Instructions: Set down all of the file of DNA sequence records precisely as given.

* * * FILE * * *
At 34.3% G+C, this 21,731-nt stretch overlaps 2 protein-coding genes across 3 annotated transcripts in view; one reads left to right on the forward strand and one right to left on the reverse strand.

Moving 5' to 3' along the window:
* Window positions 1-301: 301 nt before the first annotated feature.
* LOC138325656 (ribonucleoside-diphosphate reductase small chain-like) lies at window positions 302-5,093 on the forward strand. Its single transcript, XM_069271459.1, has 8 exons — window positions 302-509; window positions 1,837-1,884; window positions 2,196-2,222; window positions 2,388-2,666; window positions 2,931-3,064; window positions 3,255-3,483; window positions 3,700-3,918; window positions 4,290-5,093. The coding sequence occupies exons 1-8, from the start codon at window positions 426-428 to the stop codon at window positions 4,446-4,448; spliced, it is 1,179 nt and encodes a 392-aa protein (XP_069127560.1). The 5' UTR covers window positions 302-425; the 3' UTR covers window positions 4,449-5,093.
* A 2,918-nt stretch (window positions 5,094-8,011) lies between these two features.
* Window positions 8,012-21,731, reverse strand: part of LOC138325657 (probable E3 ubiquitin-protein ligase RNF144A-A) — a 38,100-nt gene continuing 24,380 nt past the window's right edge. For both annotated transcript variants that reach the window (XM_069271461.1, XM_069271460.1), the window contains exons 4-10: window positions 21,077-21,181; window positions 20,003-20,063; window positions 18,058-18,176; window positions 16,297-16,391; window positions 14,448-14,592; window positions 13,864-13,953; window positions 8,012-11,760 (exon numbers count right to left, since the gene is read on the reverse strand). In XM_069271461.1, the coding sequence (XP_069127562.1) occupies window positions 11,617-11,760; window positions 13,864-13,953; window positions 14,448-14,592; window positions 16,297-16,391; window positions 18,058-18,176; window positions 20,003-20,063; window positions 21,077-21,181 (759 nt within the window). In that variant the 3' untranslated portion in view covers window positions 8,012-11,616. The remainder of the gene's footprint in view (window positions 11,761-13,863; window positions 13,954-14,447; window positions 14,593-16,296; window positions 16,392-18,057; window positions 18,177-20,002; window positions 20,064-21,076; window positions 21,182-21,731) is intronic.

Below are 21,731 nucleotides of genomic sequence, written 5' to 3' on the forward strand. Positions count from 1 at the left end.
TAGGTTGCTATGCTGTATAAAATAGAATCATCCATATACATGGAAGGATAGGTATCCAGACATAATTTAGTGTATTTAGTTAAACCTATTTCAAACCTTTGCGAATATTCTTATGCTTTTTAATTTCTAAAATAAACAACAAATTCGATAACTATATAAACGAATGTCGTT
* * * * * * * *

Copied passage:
At 34.3% G+C, this 21,731-nt stretch overlaps 2 protein-coding genes across 3 annotated transcripts in view; one reads left to right on the forward strand and one right to left on the reverse strand.

Moving 5' to 3' along the window:
* Window positions 1-301: 301 nt before the first annotated feature.
* LOC138325656 (ribonucleoside-diphosphate reductase small chain-like) lies at window positions 302-5,093 on the forward strand. Its single transcript, XM_069271459.1, has 8 exons — window positions 302-509; window positions 1,837-1,884; window positions 2,196-2,222; window positions 2,388-2,666; window positions 2,931-3,064; window positions 3,255-3,483; window positions 3,700-3,918; window positions 4,290-5,093. The coding sequence occupies exons 1-8, from the start codon at window positions 426-428 to the stop codon at window positions 4,446-4,448; spliced, it is 1,179 nt and encodes a 392-aa protein (XP_069127560.1). The 5' UTR covers window positions 302-425; the 3' UTR covers window positions 4,449-5,093.
* A 2,918-nt stretch (window positions 5,094-8,011) lies between these two features.
* Window positions 8,012-21,731, reverse strand: part of LOC138325657 (probable E3 ubiquitin-protein ligase RNF144A-A) — a 38,100-nt gene continuing 24,380 nt past the window's right edge. For both annotated transcript variants that reach the window (XM_069271461.1, XM_069271460.1), the window contains exons 4-10: window positions 21,077-21,181; window positions 20,003-20,063; window positions 18,058-18,176; window positions 16,297-16,391; window positions 14,448-14,592; window positions 13,864-13,953; window positions 8,012-11,760 (exon numbers count right to left, since the gene is read on the reverse strand). In XM_069271461.1, the coding sequence (XP_069127562.1) occupies window positions 11,617-11,760; window positions 13,864-13,953; window positions 14,448-14,592; window positions 16,297-16,391; window positions 18,058-18,176; window positions 20,003-20,063; window positions 21,077-21,181 (759 nt within the window). In that variant the 3' untranslated portion in view covers window positions 8,012-11,616. The remainder of the gene's footprint in view (window positions 11,761-13,863; window positions 13,954-14,447; window positions 14,593-16,296; window positions 16,392-18,057; window positions 18,177-20,002; window positions 20,064-21,076; window positions 21,182-21,731) is intronic.

Below are 21,731 nucleotides of genomic sequence, written 5' to 3' on the forward strand. Positions count from 1 at the left end.
TAGGTTGCTATGCTGTATAAAATAGAATCATCCATATACATGGAAGGATAGGTATCCAGACATAATTTAGTGTATTTAGTTAAACCTATTTCAAACCTTTGCGAATATTCTTATGCTTTTTAATTTCTAAAATAAACAACAAATTCGATAACTATATAAACGAATGTCGTT